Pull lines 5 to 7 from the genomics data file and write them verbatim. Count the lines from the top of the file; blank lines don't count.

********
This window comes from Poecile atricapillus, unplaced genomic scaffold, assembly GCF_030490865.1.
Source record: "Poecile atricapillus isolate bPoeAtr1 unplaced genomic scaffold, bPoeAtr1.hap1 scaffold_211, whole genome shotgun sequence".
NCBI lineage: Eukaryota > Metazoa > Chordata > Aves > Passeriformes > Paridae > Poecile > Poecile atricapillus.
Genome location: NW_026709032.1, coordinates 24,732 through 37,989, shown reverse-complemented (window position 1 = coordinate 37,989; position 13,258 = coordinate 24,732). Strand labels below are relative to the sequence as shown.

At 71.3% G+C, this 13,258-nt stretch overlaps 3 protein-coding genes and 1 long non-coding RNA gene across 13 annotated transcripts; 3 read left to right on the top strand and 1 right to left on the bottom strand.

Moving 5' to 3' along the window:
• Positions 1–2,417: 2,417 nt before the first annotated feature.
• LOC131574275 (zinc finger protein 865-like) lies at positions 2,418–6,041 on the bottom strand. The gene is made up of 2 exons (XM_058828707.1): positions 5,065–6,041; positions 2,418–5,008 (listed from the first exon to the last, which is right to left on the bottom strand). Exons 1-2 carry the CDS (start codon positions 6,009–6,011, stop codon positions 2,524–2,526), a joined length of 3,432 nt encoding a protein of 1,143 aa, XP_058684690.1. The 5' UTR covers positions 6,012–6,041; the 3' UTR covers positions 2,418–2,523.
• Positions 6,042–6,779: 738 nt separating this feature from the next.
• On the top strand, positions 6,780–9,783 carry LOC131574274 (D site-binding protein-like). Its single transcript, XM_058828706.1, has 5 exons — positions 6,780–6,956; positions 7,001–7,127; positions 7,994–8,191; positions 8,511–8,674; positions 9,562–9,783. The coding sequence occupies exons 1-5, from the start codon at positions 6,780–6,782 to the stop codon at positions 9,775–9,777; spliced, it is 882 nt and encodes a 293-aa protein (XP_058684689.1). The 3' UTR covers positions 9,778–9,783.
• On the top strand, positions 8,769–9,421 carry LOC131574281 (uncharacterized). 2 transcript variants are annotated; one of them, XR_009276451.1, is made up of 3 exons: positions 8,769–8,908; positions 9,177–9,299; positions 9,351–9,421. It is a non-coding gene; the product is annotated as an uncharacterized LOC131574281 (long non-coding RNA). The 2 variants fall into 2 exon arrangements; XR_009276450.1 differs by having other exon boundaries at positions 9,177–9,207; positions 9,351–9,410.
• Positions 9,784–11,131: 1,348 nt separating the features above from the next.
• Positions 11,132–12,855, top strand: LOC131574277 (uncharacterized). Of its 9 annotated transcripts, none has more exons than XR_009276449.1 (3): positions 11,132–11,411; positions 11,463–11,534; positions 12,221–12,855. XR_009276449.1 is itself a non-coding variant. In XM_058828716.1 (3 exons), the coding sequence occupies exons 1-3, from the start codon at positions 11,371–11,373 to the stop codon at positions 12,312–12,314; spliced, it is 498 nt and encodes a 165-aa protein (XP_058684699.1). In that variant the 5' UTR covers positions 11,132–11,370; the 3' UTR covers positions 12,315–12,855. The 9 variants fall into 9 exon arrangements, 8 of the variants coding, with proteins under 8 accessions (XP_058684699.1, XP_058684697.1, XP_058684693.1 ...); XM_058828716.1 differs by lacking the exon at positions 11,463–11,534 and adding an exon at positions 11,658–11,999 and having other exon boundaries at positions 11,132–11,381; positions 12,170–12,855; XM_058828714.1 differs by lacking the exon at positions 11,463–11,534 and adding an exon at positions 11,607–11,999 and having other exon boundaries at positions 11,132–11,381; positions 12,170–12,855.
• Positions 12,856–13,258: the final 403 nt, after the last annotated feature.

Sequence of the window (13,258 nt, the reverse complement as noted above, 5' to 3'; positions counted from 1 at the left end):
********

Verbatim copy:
At 71.3% G+C, this 13,258-nt stretch overlaps 3 protein-coding genes and 1 long non-coding RNA gene across 13 annotated transcripts; 3 read left to right on the top strand and 1 right to left on the bottom strand.

Moving 5' to 3' along the window:
• Positions 1–2,417: 2,417 nt before the first annotated feature.